In "Handelsblatt," Jens Muenchrath says that "politics is bidding farewell to the Middle East: a creeping war is threatening to become a full-blown one." Muenchrath writes that "what seemed at first sight to be an escalation of force in the Middle East can, under the current circumstances, progress from an initial step toward a fatal development in the entire region, which nobody wants except terrorist leader Osama bin Laden and his followers. Who is going to restrain [Israeli Prime Minister Ariel] Sharon from launching an even more massive attack against the Palestinians, possibly to sweep off the political map the entire autonomous state and send its boss into exile?" He adds: "Ex-general [Sharon] has the military power and the support of his people" to do so.
LOST ANGELES TIMES:
An editorial in the "Los Angeles Times" on 1 December says the starvation and disease facing Afghan refugees is not just a humanitarian issue, but also a political one. The editorial writes: "The need for relief is urgent particularly in the north, where drought has ravaged the countryside. Up to 7.5 million Afghans in a population of 25 million are at risk from starvation, tuberculosis, parasites and malaria. Refugees on the move and in temporary camps are in the worst shape. The U.S. and its allies, however, are bickering over aid. The U.S. has delayed deploying allied troops to protect aid shipments out of concern that anything other than airdrops might interfere with its military operations. But humanitarian aid is not a sideshow; it is an intimate part of creating a stable Afghanistan," says the paper.
It continues: "Even before the United States launched its struggle against the Taliban and Al-Qaeda, civil war and a four-year-long drought had uprooted millions in Afghanistan. Bombing strikes and the fragmentation of power have considerably worsened matters." Aid needs to be transported by land, and it requires protection, says the paper, adding that Russia's troops, sent for humanitarian purposes, and U.S. troops should be able to safeguard land routes. But the paper says that, ultimately, only the UN "has the resources and staff to stave off a huge humanitarian disaster."
A Stratfor analysis says the campaign against terrorism may undermine efforts in Europe and the United States to combat illegal drug smuggling. Stratfor says that opium production is "once again flourishing in Afghanistan" following the defeat of the Taliban by the U.S.-backed Northern Alliance forces. The Taliban's July 2000 ban on poppy cultivation resulted in a 96 percent drop in opium production, Stratfor notes, citing UN statistics. But the country's drug trade is now fully back in the hands of the Northern Alliance, which uses the profits to fund its militia. By toppling the Taliban, Stratfor says, the campaign against terrorism has also "removed the only prohibitions against opium cultivation in Afghanistan that reduced drug production."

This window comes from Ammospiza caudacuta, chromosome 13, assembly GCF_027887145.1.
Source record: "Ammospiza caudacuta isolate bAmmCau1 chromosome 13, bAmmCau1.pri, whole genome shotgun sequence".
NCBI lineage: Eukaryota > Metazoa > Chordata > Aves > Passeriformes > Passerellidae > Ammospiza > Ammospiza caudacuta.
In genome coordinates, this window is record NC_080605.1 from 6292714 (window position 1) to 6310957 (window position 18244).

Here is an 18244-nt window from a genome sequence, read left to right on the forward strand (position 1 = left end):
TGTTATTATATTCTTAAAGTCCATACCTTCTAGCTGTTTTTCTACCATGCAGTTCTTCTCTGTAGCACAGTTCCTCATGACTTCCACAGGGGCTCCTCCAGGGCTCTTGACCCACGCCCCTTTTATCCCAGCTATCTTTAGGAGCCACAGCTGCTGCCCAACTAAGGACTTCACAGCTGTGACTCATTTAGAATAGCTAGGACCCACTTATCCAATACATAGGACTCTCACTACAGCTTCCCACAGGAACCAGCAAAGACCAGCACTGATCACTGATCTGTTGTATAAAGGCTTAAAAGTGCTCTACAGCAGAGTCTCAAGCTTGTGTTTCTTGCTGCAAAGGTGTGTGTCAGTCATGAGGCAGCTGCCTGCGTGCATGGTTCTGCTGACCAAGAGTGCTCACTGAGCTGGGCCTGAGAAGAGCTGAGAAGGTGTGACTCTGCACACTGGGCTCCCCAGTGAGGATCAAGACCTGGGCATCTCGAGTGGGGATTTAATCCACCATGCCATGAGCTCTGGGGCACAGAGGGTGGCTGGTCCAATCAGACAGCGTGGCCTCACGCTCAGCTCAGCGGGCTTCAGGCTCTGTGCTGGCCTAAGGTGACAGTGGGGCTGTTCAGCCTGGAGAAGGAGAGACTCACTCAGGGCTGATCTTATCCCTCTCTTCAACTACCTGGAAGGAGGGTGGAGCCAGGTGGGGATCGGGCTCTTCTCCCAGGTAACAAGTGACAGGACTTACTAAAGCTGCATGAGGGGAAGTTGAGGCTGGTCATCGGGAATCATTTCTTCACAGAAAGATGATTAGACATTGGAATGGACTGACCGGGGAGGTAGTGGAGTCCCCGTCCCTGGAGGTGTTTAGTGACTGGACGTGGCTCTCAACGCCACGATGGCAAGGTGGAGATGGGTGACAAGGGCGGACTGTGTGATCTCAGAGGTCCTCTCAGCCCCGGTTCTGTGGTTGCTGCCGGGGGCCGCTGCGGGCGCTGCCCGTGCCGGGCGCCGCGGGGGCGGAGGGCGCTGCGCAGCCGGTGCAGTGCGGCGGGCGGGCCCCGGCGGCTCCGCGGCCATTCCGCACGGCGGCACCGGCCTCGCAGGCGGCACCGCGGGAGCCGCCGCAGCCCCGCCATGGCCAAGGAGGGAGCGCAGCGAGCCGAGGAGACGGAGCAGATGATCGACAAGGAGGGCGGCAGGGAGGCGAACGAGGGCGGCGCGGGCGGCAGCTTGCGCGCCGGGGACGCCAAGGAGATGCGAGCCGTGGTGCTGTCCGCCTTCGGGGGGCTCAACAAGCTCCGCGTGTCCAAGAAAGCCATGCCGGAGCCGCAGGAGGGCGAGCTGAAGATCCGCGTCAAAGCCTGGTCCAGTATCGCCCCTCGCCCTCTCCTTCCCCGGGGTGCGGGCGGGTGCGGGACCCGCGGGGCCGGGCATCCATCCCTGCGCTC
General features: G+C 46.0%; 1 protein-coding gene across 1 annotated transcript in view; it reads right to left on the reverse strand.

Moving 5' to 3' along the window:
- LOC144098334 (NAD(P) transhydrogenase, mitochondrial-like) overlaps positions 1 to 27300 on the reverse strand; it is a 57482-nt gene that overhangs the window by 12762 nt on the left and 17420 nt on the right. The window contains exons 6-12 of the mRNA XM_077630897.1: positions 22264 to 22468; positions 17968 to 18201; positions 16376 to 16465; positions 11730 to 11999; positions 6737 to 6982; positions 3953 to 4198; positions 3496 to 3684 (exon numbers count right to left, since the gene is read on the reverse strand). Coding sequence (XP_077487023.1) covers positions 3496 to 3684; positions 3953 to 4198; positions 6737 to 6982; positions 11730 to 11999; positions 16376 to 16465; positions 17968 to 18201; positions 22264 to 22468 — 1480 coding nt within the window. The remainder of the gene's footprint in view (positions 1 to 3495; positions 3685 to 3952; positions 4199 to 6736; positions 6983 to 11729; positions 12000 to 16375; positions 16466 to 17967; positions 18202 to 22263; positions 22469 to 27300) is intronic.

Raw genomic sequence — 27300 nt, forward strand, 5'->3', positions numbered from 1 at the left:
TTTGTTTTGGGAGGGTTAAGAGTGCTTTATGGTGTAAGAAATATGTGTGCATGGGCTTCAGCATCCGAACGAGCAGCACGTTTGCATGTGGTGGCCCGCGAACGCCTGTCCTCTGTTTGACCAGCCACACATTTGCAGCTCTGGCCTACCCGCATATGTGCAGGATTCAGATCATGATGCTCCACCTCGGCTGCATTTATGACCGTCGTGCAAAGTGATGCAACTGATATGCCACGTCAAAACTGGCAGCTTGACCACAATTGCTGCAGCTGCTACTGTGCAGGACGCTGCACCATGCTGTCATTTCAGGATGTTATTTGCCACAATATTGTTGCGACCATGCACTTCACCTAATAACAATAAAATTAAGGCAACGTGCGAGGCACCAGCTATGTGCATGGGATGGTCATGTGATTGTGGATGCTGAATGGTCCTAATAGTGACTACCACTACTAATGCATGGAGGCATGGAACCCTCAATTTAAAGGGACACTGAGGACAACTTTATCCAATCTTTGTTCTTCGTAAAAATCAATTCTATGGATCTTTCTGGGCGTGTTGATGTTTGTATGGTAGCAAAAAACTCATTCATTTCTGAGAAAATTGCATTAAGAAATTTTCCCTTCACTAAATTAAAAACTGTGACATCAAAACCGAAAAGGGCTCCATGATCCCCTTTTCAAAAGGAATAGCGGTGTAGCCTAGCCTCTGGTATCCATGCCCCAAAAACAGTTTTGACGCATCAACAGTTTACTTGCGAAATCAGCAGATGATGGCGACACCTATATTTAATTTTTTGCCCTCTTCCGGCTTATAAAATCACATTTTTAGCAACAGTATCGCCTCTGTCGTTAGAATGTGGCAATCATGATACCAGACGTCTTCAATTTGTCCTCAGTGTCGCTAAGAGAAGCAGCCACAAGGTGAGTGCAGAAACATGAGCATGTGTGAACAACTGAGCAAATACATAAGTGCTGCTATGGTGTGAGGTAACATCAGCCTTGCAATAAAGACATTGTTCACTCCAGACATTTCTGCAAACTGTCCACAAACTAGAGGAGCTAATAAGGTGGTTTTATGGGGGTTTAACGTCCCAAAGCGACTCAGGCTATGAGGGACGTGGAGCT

Stratfor says Northern Alliance warlords may increase drug trafficking through their Central Asian antiterrorism allies to the north, directly into Russia. It writes: "Organized criminal gangs in Tajikistan and other Central Asian states are thought to work closely with the Russian mafia. The enrichment of the mafia through a rise in Afghanistan's heroin trade will create a host of law enforcement problems for Moscow."
The shift in trafficking patterns will lead to an increase in gangs and corruption not only in Russia and the saturated European markets, concludes Stratfor, but as far away as the United States.
THE WASHINGTON POST:
A news analysis in "The Washington Post" by Peter Baker and Alan Sipress looks at reports of the forced return of refugees to Afghanistan, as well as the obstacles faced by international relief efforts. The authors say thousands of refugees have been forcibly returned to Afghanistan from Iran and hundreds from Pakistan, in direct violation of the Geneva Convention. Relief agencies are being shut out of certain regions due to a lack of security.
Baker and Sipress write: "Banditry and general disorder continued to hobble relief efforts in Mazar-i-Sharif, as well as in Kondoz, the last Taliban city to fall in the north. There, the offices and warehouse of the International Organization for Migration remain occupied by Northern Alliance forces, and all of the organization's operations have been suspended." They say that some aid workers "had hoped international peacekeeping troops could help provide security for relief convoys, but U.S. military officials have delayed their approval of such a force because of the continuing military operations against the Taliban and Osama bin Laden's Al-Qaeda terrorist network."
The writers say that Kenneth Bacon, president of Refugees International, has written to U.S. President Bush to warn that "lawlessness is jeopardizing crucial aid shipments." They quote Bacon as saying, "The U.S. and its allies cannot afford to win the military battle and lose the humanitarian campaign. [We] have the ability to triumph on both fronts, and we must."
(RFE/RL's Dora Slaba contributed to this report.)